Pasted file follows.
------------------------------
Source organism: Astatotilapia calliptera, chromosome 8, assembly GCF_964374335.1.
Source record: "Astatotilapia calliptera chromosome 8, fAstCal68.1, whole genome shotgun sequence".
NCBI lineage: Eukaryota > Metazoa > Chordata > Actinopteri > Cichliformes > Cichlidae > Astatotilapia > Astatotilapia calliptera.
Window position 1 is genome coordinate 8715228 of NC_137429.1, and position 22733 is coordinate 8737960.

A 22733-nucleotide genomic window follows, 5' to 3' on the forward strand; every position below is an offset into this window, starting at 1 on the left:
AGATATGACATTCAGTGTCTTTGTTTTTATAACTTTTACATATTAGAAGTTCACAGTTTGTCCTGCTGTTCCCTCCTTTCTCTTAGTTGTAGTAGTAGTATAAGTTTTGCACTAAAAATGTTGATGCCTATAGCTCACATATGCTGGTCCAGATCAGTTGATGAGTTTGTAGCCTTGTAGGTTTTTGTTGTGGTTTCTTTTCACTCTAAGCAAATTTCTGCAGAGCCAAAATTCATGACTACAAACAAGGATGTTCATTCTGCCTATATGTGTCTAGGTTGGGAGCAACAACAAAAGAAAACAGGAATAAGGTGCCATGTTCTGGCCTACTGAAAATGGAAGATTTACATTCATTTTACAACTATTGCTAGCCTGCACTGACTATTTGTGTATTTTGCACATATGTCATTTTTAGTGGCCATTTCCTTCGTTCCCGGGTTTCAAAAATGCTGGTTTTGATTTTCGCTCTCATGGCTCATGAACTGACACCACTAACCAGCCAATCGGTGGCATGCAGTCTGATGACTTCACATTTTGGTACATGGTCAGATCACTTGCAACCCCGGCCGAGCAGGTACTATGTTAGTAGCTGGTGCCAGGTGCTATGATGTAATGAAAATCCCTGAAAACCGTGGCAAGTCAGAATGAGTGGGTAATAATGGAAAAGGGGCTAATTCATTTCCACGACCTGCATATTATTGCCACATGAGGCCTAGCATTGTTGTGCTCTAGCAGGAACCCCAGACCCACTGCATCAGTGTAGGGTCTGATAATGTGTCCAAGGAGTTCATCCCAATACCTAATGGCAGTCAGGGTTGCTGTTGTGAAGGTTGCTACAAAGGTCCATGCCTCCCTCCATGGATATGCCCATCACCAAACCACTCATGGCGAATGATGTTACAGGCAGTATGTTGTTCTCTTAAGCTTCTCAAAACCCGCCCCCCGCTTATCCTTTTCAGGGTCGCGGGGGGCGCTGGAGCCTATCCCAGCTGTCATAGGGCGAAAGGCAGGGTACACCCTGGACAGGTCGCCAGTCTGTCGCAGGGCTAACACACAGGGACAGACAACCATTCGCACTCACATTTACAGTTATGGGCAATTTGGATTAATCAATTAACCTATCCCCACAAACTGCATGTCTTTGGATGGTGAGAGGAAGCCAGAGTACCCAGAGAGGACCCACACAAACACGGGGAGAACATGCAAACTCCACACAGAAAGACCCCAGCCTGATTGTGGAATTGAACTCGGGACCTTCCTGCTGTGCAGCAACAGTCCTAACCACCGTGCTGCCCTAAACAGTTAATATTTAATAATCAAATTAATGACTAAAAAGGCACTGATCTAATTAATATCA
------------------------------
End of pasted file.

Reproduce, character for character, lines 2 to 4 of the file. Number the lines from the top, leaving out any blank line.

Source record: "Astatotilapia calliptera chromosome 8, fAstCal68.1, whole genome shotgun sequence".
NCBI lineage: Eukaryota > Metazoa > Chordata > Actinopteri > Cichliformes > Cichlidae > Astatotilapia > Astatotilapia calliptera.
Window position 1 is genome coordinate 8715228 of NC_137429.1, and position 22733 is coordinate 8737960.